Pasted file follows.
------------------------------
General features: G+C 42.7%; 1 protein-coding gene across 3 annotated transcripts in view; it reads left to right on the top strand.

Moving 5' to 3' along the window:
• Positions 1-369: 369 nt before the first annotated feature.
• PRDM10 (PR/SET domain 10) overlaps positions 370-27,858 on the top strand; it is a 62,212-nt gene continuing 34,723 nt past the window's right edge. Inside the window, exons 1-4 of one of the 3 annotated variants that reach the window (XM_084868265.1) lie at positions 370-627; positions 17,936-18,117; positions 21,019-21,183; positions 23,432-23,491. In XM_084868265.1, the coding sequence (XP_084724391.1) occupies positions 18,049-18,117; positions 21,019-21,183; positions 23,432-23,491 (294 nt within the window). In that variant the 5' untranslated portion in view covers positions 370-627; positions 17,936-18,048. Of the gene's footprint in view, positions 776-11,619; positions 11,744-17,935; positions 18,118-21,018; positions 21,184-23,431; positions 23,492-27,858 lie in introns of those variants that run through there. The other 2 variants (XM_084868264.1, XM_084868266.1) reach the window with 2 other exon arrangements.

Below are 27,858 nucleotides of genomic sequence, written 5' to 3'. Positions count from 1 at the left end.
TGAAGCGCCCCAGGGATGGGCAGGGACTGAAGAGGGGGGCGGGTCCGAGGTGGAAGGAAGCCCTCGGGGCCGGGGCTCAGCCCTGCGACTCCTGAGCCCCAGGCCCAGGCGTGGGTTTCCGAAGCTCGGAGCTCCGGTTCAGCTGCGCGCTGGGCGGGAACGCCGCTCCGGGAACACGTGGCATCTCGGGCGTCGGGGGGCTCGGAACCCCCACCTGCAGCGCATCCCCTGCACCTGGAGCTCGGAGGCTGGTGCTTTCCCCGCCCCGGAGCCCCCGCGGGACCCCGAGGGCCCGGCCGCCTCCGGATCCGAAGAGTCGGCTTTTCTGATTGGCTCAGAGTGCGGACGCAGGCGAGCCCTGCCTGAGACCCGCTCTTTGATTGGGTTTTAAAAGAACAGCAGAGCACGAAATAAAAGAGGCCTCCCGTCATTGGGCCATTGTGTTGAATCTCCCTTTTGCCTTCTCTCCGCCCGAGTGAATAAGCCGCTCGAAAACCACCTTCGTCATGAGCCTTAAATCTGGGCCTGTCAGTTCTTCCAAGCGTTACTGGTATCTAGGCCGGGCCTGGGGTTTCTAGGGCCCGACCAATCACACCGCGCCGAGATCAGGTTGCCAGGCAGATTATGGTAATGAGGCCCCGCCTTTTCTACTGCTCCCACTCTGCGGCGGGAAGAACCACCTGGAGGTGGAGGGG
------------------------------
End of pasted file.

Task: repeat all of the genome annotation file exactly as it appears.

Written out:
General features: G+C 42.7%; 1 protein-coding gene across 3 annotated transcripts in view; it reads left to right on the top strand.

Moving 5' to 3' along the window:
• Positions 1-369: 369 nt before the first annotated feature.
• PRDM10 (PR/SET domain 10) overlaps positions 370-27,858 on the top strand; it is a 62,212-nt gene continuing 34,723 nt past the window's right edge. Inside the window, exons 1-4 of one of the 3 annotated variants that reach the window (XM_084868265.1) lie at positions 370-627; positions 17,936-18,117; positions 21,019-21,183; positions 23,432-23,491. In XM_084868265.1, the coding sequence (XP_084724391.1) occupies positions 18,049-18,117; positions 21,019-21,183; positions 23,432-23,491 (294 nt within the window). In that variant the 5' untranslated portion in view covers positions 370-627; positions 17,936-18,048. Of the gene's footprint in view, positions 776-11,619; positions 11,744-17,935; positions 18,118-21,018; positions 21,184-23,431; positions 23,492-27,858 lie in introns of those variants that run through there. The other 2 variants (XM_084868264.1, XM_084868266.1) reach the window with 2 other exon arrangements.

Below are 27,858 nucleotides of genomic sequence, written 5' to 3'. Positions count from 1 at the left end.
TGAAGCGCCCCAGGGATGGGCAGGGACTGAAGAGGGGGGCGGGTCCGAGGTGGAAGGAAGCCCTCGGGGCCGGGGCTCAGCCCTGCGACTCCTGAGCCCCAGGCCCAGGCGTGGGTTTCCGAAGCTCGGAGCTCCGGTTCAGCTGCGCGCTGGGCGGGAACGCCGCTCCGGGAACACGTGGCATCTCGGGCGTCGGGGGGCTCGGAACCCCCACCTGCAGCGCATCCCCTGCACCTGGAGCTCGGAGGCTGGTGCTTTCCCCGCCCCGGAGCCCCCGCGGGACCCCGAGGGCCCGGCCGCCTCCGGATCCGAAGAGTCGGCTTTTCTGATTGGCTCAGAGTGCGGACGCAGGCGAGCCCTGCCTGAGACCCGCTCTTTGATTGGGTTTTAAAAGAACAGCAGAGCACGAAATAAAAGAGGCCTCCCGTCATTGGGCCATTGTGTTGAATCTCCCTTTTGCCTTCTCTCCGCCCGAGTGAATAAGCCGCTCGAAAACCACCTTCGTCATGAGCCTTAAATCTGGGCCTGTCAGTTCTTCCAAGCGTTACTGGTATCTAGGCCGGGCCTGGGGTTTCTAGGGCCCGACCAATCACACCGCGCCGAGATCAGGTTGCCAGGCAGATTATGGTAATGAGGCCCCGCCTTTTCTACTGCTCCCACTCTGCGGCGGGAAGAACCACCTGGAGGTGGAGGGG